Jim Kurtti is the grandson of Finnish immigrants that came to the United States from Finland in the early 20th century and settled in the area of Minnesota and later Michigan (Upper Peninsula). His grandfather Janne (John) Kurtti, who was born in Paanajärvi (formerly part of Kuusamo, now on the Russian side) and his grandmother Jenni (Johanna) Kallunki, who was also from Kuusamo, Finland got married and started a family. His grandfather originally worked the copper mines but bought the farmland in 1911 in Bruce Crossing, Michigan. A community which was mostly Finnish. For that reason, neither of them over learned much English.
Jim grew up listening to the Finnish language and hearing mostly Finnish spoken. It was a big part of his childhood and adolescent years even though he spoke English. He was a teenager before he understood words such as sauna, makkara and tossut were Finnish words.
When it was time for college he fulfilled his grandparents wishes of getting a degree and maintaining his Finnish language. He graduated from Suomi College (Helsinki University) and also from the University of Minnesota with a double major in social work and Finnish studies. After eighteen years in social work he became director of the Finnish American Heritage Center, editor of the Finnish American Reporter, and Honorary Consul of Finland for the Upper Peninsula of Michigan.
At Finlandia University in Michigan Jim became totally enmeshed in Finnish American life thanks to the late Dr Robert Ubbelohde, who encouraged him to apply for the positions. He started living, breathing, and sleeping in a Finnish American world, as he describes that.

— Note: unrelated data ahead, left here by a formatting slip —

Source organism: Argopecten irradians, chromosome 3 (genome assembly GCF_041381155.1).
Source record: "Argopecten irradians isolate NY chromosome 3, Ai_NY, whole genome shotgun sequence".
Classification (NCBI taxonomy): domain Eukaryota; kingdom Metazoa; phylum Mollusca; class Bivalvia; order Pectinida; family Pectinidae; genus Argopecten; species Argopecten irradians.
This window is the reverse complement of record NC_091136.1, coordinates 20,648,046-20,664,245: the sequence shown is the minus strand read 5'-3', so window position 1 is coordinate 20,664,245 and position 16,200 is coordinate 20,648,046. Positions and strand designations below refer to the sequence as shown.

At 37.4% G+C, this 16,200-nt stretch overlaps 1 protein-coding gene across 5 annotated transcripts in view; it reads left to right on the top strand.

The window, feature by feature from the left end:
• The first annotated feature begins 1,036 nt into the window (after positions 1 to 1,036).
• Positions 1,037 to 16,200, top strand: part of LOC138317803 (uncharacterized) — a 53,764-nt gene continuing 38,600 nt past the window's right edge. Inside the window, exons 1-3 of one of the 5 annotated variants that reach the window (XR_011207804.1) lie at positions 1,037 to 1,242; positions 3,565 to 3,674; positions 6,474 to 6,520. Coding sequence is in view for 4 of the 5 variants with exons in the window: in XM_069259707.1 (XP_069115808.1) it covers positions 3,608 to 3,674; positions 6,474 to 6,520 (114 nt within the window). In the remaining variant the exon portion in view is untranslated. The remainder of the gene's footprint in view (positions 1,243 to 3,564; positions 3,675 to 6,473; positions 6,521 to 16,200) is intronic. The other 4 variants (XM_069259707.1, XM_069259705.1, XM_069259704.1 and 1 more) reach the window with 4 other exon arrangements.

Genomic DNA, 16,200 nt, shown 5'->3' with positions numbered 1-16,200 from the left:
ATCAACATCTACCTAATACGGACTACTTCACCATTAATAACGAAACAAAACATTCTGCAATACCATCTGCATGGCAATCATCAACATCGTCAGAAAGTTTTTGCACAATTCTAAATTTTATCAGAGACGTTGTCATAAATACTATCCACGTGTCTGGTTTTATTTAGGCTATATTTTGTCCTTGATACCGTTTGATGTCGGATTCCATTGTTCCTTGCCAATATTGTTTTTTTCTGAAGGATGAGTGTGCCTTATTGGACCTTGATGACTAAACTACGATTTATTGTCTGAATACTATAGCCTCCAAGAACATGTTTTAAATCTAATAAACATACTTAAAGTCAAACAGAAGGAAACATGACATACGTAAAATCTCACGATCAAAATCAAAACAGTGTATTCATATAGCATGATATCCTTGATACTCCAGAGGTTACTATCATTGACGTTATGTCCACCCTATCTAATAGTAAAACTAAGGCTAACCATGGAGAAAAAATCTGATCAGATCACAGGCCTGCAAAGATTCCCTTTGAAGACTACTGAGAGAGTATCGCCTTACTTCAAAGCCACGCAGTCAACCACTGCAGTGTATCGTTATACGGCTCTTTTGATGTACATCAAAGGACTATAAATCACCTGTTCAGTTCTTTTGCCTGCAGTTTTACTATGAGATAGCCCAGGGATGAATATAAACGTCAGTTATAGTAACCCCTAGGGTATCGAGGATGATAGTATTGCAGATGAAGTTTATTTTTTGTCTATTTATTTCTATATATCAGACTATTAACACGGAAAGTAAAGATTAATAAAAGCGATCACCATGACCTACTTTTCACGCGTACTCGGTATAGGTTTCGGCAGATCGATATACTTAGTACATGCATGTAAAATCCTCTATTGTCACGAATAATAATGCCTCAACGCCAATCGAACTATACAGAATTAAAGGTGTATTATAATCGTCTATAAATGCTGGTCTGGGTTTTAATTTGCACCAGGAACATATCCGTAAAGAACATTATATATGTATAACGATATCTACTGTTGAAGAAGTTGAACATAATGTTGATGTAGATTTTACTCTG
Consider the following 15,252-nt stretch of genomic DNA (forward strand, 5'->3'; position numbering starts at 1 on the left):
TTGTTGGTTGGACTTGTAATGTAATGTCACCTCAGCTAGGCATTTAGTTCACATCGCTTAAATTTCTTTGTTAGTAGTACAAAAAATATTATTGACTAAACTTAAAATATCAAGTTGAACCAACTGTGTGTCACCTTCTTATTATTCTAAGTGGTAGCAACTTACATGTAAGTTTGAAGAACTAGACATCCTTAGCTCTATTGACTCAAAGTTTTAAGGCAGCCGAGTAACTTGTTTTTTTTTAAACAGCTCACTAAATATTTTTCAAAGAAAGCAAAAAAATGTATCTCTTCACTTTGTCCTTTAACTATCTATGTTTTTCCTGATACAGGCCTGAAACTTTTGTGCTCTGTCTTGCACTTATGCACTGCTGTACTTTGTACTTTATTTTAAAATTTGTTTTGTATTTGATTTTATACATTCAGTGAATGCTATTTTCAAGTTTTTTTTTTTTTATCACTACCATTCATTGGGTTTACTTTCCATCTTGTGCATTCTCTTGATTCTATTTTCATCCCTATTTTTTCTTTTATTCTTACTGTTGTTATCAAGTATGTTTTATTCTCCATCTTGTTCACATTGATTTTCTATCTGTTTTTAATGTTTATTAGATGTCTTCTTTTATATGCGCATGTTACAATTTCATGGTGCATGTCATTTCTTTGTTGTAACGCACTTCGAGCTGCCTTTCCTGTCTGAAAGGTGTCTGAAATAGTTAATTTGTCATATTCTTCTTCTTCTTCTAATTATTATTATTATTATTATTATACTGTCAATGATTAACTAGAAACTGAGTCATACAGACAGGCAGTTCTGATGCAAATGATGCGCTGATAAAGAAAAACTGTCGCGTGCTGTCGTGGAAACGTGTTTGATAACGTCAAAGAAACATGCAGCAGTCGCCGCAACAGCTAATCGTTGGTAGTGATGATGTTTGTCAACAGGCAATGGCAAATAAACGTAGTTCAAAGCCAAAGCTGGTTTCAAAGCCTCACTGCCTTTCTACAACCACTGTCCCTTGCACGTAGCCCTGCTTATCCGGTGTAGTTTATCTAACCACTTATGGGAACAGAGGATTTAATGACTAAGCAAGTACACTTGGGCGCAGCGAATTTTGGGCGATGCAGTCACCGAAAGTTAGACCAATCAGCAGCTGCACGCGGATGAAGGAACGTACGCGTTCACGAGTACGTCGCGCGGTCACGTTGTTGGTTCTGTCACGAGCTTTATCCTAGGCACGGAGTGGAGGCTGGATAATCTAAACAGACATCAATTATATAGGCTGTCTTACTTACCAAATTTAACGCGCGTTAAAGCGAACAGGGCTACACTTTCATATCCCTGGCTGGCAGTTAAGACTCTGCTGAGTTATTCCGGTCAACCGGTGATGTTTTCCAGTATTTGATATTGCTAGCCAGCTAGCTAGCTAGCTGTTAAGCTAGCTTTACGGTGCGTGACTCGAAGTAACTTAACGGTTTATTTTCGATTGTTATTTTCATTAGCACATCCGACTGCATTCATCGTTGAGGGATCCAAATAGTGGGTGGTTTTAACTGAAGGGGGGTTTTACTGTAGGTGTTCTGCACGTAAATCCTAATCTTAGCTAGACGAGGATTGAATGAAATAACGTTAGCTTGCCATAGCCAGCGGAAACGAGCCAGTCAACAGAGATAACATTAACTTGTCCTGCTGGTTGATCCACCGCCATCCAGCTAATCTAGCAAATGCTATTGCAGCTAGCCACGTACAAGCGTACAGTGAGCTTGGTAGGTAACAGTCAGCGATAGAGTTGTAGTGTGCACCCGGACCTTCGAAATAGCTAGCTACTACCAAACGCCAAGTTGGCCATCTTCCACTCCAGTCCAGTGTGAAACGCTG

Jim worked diligently to develop an archive collection, community Finnish classes (also Swedish) Nordic film series, events and concerts. Annual events such as Finland’s Independence program and Heikinpäivä. In recent years a Juhannus program was added and in 2017 he was the director of the Finnish American Folk School which brought artists from Finland and the Upper Midwest to teach traditional arts such as birch bark harvesting and weaving, lapikkaat making, Finnish boat construction and folk dance and music.
In addition to his positions at Finlandia he taught a high school Finnish class for seven years (on his lunch hour ). He is a member of various foundations like Heikinpäivä/Finnish Theme Committee, Finnish American Chamber of Commerce -Upper Peninsula of Michigan, Chairman of Finn Fest USA 2017 festival and numerous FinnFests, Finn Funn Weekends and numerous other festivals and genealogy events.
Jim has had the honor and many opportunities to meet some of Finland’s members of parliament, ambassadors, performers, radio and TV personalities, playwrites, prime ministers and three Finland’s former Presidents (Kekkonen, Niinistö and Halonen).
Jim’s greatest joy and most noteworthy contribution is to have had the opportunity to provide those of Finnish American heritage a chance to expand and appreciate their Finnish identity.
Jim Kurtti has now retired after a long and glorious career. He is proud of his contributions to his Finnish heritage and to the Finnish Americans he so splendidly served for all those years. He still serves as Honorary Consul of Finland in the Upper Peninsula, and continues as a member of various Finnish groups. In retirement he will pursuit the knowledge he learned at the Folk school like spinning, birch bark weaving and fan bird carving. He will also be involved in some history projects.
Jim is telling me that his most important job will be to be “Ukki” for his four grandchildren teaching them about their roots and finding a most enjoyable audience.
Happy Retirement Jim, and thank you for making your grandparents dream come true!
Pictures provided by Jim Kurtti